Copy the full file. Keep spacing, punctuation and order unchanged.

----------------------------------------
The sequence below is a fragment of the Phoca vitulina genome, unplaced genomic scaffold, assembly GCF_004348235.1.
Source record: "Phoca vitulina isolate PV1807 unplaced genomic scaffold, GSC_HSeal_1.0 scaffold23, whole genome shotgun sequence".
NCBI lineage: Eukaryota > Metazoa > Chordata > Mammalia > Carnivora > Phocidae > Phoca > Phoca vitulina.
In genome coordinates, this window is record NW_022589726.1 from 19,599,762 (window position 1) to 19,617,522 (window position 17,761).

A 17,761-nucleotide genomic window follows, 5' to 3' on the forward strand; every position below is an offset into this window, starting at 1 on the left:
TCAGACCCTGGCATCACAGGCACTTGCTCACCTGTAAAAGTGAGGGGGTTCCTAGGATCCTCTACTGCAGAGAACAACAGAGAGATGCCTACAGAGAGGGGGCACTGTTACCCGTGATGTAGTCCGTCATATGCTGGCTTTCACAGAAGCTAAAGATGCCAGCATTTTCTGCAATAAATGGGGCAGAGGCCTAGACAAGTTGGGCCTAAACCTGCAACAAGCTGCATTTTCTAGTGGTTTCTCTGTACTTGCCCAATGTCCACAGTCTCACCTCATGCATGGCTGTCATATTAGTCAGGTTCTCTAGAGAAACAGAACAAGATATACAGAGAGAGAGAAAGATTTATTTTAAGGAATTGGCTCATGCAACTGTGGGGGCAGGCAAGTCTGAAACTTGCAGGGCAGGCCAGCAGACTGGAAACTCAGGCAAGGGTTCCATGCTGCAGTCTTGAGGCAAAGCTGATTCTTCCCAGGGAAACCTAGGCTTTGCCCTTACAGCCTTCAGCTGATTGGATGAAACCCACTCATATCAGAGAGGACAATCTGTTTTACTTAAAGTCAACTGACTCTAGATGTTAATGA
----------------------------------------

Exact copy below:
The sequence below is a fragment of the Phoca vitulina genome, unplaced genomic scaffold, assembly GCF_004348235.1.
Source record: "Phoca vitulina isolate PV1807 unplaced genomic scaffold, GSC_HSeal_1.0 scaffold23, whole genome shotgun sequence".
NCBI lineage: Eukaryota > Metazoa > Chordata > Mammalia > Carnivora > Phocidae > Phoca > Phoca vitulina.
In genome coordinates, this window is record NW_022589726.1 from 19,599,762 (window position 1) to 19,617,522 (window position 17,761).

A 17,761-nucleotide genomic window follows, 5' to 3' on the forward strand; every position below is an offset into this window, starting at 1 on the left:
TCAGACCCTGGCATCACAGGCACTTGCTCACCTGTAAAAGTGAGGGGGTTCCTAGGATCCTCTACTGCAGAGAACAACAGAGAGATGCCTACAGAGAGGGGGCACTGTTACCCGTGATGTAGTCCGTCATATGCTGGCTTTCACAGAAGCTAAAGATGCCAGCATTTTCTGCAATAAATGGGGCAGAGGCCTAGACAAGTTGGGCCTAAACCTGCAACAAGCTGCATTTTCTAGTGGTTTCTCTGTACTTGCCCAATGTCCACAGTCTCACCTCATGCATGGCTGTCATATTAGTCAGGTTCTCTAGAGAAACAGAACAAGATATACAGAGAGAGAGAAAGATTTATTTTAAGGAATTGGCTCATGCAACTGTGGGGGCAGGCAAGTCTGAAACTTGCAGGGCAGGCCAGCAGACTGGAAACTCAGGCAAGGGTTCCATGCTGCAGTCTTGAGGCAAAGCTGATTCTTCCCAGGGAAACCTAGGCTTTGCCCTTACAGCCTTCAGCTGATTGGATGAAACCCACTCATATCAGAGAGGACAATCTGTTTTACTTAAAGTCAACTGACTCTAGATGTTAATGA